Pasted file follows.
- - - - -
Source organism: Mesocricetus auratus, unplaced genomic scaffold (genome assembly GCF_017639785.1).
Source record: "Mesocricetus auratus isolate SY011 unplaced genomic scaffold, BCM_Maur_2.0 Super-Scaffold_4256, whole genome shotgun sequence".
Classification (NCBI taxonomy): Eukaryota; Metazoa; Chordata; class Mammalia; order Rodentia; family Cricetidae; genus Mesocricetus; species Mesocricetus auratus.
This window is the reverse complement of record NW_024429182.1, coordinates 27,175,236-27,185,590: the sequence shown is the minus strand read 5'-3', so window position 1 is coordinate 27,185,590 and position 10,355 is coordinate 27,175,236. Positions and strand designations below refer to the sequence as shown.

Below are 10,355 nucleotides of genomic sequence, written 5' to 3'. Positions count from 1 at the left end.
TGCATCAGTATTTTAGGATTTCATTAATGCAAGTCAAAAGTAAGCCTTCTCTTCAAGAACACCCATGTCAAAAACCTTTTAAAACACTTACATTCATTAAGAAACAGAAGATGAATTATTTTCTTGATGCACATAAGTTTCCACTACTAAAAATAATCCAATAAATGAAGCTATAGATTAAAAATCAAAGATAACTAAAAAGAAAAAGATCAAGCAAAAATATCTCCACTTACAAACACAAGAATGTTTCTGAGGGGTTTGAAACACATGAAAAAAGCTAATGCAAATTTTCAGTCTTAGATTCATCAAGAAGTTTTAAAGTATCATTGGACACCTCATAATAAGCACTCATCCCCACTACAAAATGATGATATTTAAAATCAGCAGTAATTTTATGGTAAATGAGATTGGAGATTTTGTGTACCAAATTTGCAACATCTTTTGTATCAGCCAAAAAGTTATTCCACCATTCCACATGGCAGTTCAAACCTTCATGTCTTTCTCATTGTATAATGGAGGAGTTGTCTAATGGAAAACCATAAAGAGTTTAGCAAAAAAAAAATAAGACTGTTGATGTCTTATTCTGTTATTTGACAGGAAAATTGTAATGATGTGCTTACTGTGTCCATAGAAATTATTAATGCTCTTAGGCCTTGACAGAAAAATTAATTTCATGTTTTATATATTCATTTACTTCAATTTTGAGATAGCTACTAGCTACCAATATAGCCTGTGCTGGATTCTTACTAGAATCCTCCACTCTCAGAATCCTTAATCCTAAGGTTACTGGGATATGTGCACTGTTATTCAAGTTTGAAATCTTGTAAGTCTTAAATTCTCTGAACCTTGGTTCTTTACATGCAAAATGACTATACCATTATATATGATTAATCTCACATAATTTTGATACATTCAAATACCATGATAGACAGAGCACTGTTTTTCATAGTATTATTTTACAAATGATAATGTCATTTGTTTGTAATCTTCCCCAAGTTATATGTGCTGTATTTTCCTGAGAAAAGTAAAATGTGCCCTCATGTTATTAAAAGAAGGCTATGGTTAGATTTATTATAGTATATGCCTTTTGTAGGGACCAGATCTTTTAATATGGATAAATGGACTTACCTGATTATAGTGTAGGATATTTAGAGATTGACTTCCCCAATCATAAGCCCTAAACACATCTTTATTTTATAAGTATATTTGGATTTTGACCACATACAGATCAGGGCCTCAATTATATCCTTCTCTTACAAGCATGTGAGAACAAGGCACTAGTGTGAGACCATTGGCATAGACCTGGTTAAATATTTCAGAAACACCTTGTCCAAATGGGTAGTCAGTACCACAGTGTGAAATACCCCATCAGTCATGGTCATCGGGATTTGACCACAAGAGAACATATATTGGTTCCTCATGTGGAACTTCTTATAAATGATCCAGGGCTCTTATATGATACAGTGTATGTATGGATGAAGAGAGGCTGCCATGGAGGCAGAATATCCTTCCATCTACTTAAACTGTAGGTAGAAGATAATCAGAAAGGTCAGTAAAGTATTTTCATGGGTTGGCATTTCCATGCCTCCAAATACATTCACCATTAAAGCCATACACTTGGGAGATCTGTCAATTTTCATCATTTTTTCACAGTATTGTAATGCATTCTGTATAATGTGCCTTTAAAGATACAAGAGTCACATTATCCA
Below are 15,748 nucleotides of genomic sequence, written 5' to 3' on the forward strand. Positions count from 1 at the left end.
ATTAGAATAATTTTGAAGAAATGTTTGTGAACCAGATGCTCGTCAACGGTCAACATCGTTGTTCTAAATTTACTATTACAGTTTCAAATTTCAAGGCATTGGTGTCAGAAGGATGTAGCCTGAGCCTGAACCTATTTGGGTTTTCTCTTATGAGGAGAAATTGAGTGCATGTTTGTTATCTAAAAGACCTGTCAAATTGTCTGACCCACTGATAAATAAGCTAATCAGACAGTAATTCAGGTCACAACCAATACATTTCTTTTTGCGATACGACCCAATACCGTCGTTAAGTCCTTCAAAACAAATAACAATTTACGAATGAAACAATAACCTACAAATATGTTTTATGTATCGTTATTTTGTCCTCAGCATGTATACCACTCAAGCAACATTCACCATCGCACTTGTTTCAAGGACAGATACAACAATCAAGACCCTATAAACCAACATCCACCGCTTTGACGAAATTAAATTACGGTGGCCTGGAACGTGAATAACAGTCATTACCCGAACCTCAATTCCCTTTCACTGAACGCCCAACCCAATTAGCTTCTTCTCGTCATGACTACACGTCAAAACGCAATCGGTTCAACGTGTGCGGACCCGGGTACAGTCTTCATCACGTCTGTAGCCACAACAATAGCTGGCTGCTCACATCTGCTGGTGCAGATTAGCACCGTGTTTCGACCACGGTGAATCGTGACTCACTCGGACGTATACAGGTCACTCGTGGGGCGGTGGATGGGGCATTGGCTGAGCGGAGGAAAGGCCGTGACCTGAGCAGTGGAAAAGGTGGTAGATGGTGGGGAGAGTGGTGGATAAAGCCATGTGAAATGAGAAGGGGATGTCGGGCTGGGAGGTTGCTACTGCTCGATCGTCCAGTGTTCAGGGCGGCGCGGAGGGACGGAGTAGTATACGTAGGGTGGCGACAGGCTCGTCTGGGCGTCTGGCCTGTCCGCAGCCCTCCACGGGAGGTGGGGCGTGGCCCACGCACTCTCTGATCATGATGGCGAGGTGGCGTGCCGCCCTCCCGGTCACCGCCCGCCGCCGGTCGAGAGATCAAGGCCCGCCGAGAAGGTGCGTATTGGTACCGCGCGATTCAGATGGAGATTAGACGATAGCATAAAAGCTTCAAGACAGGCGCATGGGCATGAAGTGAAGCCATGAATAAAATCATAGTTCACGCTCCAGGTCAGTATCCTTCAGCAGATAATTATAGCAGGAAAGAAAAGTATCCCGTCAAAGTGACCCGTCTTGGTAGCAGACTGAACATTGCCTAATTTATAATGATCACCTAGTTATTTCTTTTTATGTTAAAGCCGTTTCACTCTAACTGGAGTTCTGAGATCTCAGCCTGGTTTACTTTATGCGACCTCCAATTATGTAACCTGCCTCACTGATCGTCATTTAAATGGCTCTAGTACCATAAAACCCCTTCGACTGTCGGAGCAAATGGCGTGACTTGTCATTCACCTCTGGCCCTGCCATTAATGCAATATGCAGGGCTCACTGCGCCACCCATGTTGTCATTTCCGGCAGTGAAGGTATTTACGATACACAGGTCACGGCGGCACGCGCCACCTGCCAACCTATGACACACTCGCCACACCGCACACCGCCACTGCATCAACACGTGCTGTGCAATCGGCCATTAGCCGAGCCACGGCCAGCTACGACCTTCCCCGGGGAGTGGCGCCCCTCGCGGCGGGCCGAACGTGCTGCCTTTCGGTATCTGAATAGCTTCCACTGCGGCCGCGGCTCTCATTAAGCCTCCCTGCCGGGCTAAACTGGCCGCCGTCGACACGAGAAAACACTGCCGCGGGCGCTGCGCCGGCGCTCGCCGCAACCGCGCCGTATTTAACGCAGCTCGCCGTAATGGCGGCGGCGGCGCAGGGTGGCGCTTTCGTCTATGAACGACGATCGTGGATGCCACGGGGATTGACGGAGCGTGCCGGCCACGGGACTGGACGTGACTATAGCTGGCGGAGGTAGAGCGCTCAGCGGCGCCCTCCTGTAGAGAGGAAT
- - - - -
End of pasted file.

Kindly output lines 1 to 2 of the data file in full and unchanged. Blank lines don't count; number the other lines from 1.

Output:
Source organism: Mesocricetus auratus, unplaced genomic scaffold (genome assembly GCF_017639785.1).
Source record: "Mesocricetus auratus isolate SY011 unplaced genomic scaffold, BCM_Maur_2.0 Super-Scaffold_4256, whole genome shotgun sequence".